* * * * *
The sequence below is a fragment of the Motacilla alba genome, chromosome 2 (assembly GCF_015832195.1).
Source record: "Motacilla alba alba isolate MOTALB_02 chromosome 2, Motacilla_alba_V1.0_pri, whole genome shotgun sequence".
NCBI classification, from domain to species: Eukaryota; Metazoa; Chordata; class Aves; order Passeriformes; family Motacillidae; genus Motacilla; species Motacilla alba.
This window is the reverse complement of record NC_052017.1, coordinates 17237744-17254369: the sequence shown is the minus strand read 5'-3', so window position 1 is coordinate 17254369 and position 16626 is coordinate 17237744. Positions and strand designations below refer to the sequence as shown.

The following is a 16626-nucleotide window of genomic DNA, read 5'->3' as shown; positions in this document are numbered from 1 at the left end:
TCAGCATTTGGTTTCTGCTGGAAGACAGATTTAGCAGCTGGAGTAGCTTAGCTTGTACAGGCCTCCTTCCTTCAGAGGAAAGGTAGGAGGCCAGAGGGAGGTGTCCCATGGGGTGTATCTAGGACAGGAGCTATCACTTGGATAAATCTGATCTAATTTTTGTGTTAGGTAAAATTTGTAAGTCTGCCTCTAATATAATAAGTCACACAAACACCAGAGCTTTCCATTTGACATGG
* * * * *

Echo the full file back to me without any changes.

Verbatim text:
The sequence below is a fragment of the Motacilla alba genome, chromosome 2 (assembly GCF_015832195.1).
Source record: "Motacilla alba alba isolate MOTALB_02 chromosome 2, Motacilla_alba_V1.0_pri, whole genome shotgun sequence".
NCBI classification, from domain to species: Eukaryota; Metazoa; Chordata; class Aves; order Passeriformes; family Motacillidae; genus Motacilla; species Motacilla alba.
This window is the reverse complement of record NC_052017.1, coordinates 17237744-17254369: the sequence shown is the minus strand read 5'-3', so window position 1 is coordinate 17254369 and position 16626 is coordinate 17237744. Positions and strand designations below refer to the sequence as shown.

The following is a 16626-nucleotide window of genomic DNA, read 5'->3' as shown; positions in this document are numbered from 1 at the left end:
TCAGCATTTGGTTTCTGCTGGAAGACAGATTTAGCAGCTGGAGTAGCTTAGCTTGTACAGGCCTCCTTCCTTCAGAGGAAAGGTAGGAGGCCAGAGGGAGGTGTCCCATGGGGTGTATCTAGGACAGGAGCTATCACTTGGATAAATCTGATCTAATTTTTGTGTTAGGTAAAATTTGTAAGTCTGCCTCTAATATAATAAGTCACACAAACACCAGAGCTTTCCATTTGACATGG